Type localities are a big deal in vertebrate paleontology. It's the location of first contact with a part of the Earth's history that has never before been seen and recognized for its importance. They are also the place where present and future researchers can visit and continue to collect information using new ideas and techniques. Also, these sites are bloody cool!
I had a great opportunity to visit the type locality of Ignotornis mcconnelli, the very first Mesozoic bird footprint ever named. Ignotornis was named by Maurice Goldsmith Mehl (1887-1966) in 1931 from a locality "one and a half miles northwest of Golden, Colorado". The specimen was found by N. H. McConnell and donated to the University of Colorado at Boulder. This specimen, the holotype specimen, is UCM 17614.
|Ignotornis mcconnelli holotype slab, figured in Lockley et al. (2009).|
"Hold up, Shaman: what's a holotype?"
A holotype is the one physical example (it can be a picture, if there is no physical specimen) of an organism (or the trace of an organism) that is being given a unique name. The type is also the specimen to which other similar-looking specimens must be compared when you name a completely new specimen. There are many different categories of types, and many, many rules governing how the different types are named and under what circumstances. This is governed by the International Code of Zoological Nomenclature. For example: did the original physical specimen go missing and you want to make a different specimen the reference? There's a rule for that!
One of the great things with science is that there is always an opportunity to clear up confusing statements. When Mehl described Ignotornis, he made reference to other track-bearing slabs, but didn't really state how they were related to the type (although they were all originally cataloged under the same number), or make specific mention of which rock layer in the outcrop these slabs came from. Lockley et al. (2009) cleared up this bit of confusion and used these other track-bearing slabs to re-examine Ignotornis mcconnelli (and provided lots of great data and images), and formally name these other slabs as additional reference (type) specimens. Lockley et al. also narrowed down exactly how old Ignotoris is by tracking down (pun completely intended) the discovery site of the original specimen, which is in the Cretaceous Dakota Group, Albian - Cenomanian (approximately 113-94 million years old) in age.
Ignotornis mcconnelli was the first footprint type attributed to a bird by a long lead: Koreanaornis hamanensis was named in 1969, and the Peace Region's own Aquatilavipes swiboldae was named in 1981. The ichnogenus Ignotornis existed for 75 years with only one ichnospecies until 2006 when Ignotornis yangi was named (Kim et al. 2006), and in 2012 Kim et al. named Ignotornis gajinensis, which has a great feeding trace associated with the trackway (both from South Korea)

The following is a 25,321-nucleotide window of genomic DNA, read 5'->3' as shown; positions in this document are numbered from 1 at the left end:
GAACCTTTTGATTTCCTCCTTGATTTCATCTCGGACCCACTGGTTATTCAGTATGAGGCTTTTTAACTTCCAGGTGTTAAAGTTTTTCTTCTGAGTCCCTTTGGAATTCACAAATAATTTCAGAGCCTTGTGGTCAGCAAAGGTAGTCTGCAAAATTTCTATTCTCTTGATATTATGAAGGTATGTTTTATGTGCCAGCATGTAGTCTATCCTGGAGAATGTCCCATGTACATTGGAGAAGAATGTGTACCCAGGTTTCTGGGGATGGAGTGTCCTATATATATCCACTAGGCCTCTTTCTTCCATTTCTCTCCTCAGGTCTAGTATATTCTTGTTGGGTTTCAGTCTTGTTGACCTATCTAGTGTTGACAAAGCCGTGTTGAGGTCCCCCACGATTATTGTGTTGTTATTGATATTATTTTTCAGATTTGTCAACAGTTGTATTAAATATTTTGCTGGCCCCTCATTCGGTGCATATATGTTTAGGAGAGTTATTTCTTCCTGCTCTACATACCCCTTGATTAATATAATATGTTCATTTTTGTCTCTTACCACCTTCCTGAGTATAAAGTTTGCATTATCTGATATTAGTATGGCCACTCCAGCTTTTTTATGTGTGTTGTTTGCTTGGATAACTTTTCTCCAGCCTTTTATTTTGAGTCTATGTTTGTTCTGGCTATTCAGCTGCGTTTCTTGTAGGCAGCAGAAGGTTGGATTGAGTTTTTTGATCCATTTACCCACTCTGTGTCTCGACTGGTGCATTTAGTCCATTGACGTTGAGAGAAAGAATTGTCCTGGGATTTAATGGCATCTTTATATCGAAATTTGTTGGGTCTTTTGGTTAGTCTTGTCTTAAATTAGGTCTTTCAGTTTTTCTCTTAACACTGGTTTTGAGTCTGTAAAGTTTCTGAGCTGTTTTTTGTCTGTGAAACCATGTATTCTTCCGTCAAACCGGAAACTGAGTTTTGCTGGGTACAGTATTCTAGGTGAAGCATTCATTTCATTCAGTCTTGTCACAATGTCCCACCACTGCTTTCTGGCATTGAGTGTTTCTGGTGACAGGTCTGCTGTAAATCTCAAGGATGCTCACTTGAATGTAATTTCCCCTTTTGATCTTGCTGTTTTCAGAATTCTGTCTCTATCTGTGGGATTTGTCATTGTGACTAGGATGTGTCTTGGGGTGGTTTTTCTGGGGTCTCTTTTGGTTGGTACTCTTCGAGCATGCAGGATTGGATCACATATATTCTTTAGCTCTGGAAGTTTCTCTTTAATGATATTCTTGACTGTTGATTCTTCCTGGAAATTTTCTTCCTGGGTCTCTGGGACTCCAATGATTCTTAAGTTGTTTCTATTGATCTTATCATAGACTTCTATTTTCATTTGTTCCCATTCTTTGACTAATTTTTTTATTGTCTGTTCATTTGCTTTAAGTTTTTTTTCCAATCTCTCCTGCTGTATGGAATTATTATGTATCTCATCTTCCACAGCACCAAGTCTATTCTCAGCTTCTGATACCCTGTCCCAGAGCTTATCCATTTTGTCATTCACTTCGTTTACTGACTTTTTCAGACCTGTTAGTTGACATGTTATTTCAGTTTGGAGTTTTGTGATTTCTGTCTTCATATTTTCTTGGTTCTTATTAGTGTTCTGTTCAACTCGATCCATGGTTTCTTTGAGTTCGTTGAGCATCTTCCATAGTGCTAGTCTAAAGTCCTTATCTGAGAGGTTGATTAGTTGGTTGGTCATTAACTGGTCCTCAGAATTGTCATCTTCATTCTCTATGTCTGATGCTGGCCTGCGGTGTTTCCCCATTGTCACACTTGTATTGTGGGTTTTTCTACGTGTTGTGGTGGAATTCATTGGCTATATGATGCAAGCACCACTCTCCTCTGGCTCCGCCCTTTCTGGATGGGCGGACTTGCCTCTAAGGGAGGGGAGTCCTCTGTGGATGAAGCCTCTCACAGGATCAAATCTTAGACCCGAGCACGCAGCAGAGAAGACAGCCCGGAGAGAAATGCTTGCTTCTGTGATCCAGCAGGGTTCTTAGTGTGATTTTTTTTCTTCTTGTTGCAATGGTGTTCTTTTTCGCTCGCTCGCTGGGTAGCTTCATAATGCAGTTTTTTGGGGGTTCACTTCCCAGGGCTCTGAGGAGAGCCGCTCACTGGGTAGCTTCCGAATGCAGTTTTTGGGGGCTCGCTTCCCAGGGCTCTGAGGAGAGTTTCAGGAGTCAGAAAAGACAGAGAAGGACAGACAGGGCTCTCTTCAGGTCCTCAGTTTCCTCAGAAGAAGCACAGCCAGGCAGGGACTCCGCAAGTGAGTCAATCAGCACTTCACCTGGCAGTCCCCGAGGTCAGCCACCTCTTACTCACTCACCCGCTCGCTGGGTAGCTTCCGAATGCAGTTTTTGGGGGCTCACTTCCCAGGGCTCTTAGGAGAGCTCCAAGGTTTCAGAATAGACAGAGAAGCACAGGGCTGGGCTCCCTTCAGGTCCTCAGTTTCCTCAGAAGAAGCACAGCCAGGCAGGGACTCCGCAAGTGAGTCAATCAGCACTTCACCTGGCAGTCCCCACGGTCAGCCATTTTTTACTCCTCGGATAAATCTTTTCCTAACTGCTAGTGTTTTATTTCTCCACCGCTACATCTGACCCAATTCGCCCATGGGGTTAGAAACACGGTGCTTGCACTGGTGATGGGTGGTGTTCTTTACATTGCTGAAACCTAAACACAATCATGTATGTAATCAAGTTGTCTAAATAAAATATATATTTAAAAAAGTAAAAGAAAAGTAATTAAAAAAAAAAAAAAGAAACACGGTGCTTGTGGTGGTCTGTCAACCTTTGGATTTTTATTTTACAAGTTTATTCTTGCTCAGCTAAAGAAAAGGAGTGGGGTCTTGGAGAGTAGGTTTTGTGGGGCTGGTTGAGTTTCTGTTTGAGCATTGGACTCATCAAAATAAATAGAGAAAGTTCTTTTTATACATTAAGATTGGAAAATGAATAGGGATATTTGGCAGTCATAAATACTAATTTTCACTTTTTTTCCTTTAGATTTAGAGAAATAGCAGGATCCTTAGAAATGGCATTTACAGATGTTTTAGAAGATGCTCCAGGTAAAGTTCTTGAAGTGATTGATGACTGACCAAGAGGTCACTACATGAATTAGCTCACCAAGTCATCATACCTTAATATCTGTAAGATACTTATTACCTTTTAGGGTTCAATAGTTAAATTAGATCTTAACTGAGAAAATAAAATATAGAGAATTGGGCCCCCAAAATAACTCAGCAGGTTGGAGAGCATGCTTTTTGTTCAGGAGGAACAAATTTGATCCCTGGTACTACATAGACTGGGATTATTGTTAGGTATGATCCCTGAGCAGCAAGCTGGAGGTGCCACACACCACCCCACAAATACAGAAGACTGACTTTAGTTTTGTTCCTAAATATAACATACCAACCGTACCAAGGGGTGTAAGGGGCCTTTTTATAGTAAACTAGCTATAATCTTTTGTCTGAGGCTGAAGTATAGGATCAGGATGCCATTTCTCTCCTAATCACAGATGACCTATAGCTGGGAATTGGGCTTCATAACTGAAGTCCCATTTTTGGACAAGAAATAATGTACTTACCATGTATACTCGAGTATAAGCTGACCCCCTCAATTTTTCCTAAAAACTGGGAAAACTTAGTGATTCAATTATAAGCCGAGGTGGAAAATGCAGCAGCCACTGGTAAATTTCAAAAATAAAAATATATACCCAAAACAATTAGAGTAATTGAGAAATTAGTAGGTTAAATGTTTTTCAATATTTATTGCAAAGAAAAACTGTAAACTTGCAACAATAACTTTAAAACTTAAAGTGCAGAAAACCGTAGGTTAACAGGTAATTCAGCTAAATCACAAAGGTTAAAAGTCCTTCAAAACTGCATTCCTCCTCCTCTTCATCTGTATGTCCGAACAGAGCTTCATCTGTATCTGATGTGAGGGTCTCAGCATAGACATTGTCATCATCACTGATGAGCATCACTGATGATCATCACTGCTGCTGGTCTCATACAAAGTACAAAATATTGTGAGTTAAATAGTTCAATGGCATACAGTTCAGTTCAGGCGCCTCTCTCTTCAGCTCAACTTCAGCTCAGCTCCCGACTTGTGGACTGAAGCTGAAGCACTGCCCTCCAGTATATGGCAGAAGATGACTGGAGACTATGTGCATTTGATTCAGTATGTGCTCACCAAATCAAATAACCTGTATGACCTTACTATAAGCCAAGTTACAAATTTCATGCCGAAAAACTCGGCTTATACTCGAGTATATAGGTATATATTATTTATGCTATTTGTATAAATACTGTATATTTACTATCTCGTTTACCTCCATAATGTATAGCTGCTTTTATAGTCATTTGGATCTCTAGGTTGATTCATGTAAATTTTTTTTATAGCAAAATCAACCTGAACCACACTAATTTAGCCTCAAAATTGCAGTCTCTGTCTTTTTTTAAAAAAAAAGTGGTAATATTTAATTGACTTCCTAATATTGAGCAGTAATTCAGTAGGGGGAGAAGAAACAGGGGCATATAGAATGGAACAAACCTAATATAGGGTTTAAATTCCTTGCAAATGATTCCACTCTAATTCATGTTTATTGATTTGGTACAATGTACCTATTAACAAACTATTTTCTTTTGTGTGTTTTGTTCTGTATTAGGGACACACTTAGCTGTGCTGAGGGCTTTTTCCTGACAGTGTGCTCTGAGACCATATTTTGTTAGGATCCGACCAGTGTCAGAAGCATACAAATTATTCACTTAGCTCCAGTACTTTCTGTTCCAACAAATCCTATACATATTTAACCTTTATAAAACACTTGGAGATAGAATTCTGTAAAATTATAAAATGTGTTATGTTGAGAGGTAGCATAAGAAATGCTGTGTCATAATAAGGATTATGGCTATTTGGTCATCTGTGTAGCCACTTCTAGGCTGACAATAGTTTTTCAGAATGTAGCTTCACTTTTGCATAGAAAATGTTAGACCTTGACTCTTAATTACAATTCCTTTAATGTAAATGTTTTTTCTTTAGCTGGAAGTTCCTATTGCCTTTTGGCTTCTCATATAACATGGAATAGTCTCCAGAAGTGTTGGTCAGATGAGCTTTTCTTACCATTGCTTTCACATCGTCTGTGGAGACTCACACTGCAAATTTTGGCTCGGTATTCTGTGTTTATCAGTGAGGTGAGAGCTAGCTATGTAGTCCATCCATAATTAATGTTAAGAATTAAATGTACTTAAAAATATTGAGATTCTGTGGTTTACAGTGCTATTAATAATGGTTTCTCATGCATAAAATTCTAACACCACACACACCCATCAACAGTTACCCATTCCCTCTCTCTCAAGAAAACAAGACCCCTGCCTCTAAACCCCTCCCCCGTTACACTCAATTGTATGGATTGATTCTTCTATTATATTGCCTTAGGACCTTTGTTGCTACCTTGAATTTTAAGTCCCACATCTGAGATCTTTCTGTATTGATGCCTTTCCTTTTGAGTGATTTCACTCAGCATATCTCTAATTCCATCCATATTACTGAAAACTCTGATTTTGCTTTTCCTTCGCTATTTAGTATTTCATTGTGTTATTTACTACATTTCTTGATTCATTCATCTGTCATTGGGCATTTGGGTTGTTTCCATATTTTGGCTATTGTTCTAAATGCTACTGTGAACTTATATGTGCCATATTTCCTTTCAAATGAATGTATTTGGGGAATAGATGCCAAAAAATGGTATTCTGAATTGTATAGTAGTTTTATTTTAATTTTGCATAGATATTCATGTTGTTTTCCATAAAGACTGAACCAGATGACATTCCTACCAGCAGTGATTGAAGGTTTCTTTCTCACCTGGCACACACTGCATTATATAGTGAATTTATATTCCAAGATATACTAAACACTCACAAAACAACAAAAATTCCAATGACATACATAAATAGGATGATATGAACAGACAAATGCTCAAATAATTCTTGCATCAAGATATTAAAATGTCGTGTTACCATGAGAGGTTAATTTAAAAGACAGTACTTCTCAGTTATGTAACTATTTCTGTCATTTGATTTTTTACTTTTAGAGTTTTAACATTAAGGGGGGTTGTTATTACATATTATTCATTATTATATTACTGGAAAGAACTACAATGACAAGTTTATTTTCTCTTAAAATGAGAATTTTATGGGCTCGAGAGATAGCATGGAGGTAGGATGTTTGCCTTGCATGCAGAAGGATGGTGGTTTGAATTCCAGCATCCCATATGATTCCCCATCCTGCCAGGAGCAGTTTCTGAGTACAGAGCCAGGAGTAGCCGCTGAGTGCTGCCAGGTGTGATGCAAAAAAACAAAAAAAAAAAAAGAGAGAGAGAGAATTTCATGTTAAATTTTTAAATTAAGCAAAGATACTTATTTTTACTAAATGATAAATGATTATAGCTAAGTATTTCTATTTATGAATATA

I visited the rediscovered type locality of Ignotornis mcconnelli in October in the company of Martin Lockley and Rich McCrea. It is not exactly the most obvious of localities: the mountain-building processes of the region have uplifted and shifted the rock layers around quite a bit, and I had a scary moment of having to climb up and over a vertical piece of sandstone and scramble down a steep slope to get to the locality. I don't like heights (which surprises many, given the amount of vertical track work I do), but that was not going to stop me from visiting this site.
|This was the easy part of the climb. There are no pics of the scary part: I needed both my hands to keep from dying.|
|Ignotornis mcconnelli, in the flesh, er, foot!|
While we were there, we decided to document a large in-place (or in situ) set of Ignotornis trackways with photogrammetry. This way we get to take a 3D digital replica of the tracksite to our home lab with zero impact on the surface.
|Martin Lockley (left) and Rich McCrea (right) digitally documenting Ignotornis footprints.|
|Footprint #3 in this photo (numbered from left to right) is much more shallow, and only leaves a hint of something that could be a hallux. Prints #1 and #2 have deeply impressed hallices.|
|The track surfaces also contain invertebrate burrows, seen here in the upper left and center right of the picture.|
|Natural cast of a left foot of an ornithopod. The wide foot and rounded toes tell us that it is a plant-eater.|
This ends my visit to the Ignotornis type locality! We collected a lot of great images and data, and I hope this will not be my only visit to the site. As the rock layers erode, more tracks will make their appearance after being hidden for 100 million years, waiting to tell us their story.
Currie PJ. 1981. Bird footprints from the Gething Formation (Aptian, Lower Cretaceous) of northeastern British Columbia, Canada. Journal of Vertebrate Paleontology 1:257-264.
Kim, BK. 1969. A study of several sole marks in the Haman Formation. Journal
of the Geological Society of Korea 5:243-258.
Kim JY, SH Kim, KS Kim, M Lockley. 2006. The oldest record of webbed bird and pterosaur tracks from South Korea (Cretaceous Haman Formation, Changseon and Gansu Islands): more evidence of high avian diversity in East Asia. Cretaceous Research 27:56-69.
Kim JY, MG Lockley, SJ Seo, KS Kim, SH Kim, KS Baek. A paradise of Mesozoic birds: the World's richest and most diverse Cretaceous bird track assemblage from the Early Cretaceous Haman Formation of the Gajin Tracksite, Jinju, Korea. Ichnos 19:28-42.
Lockley MG, K Chin, K Houck, M Matsukawa, R Kukihara. 2009. New interpretations of Ignotornis, the first-reported Mesozoic avian footprints: implications for the paleoecology and behavior of an enigmatic Cretaceous bird. Cretaceous Research 30(4):1041–1061.
Mehl MG. 1931. Additions to the vertebrate record of the Dakota Sandstone. American Journal of Society 21:441-452.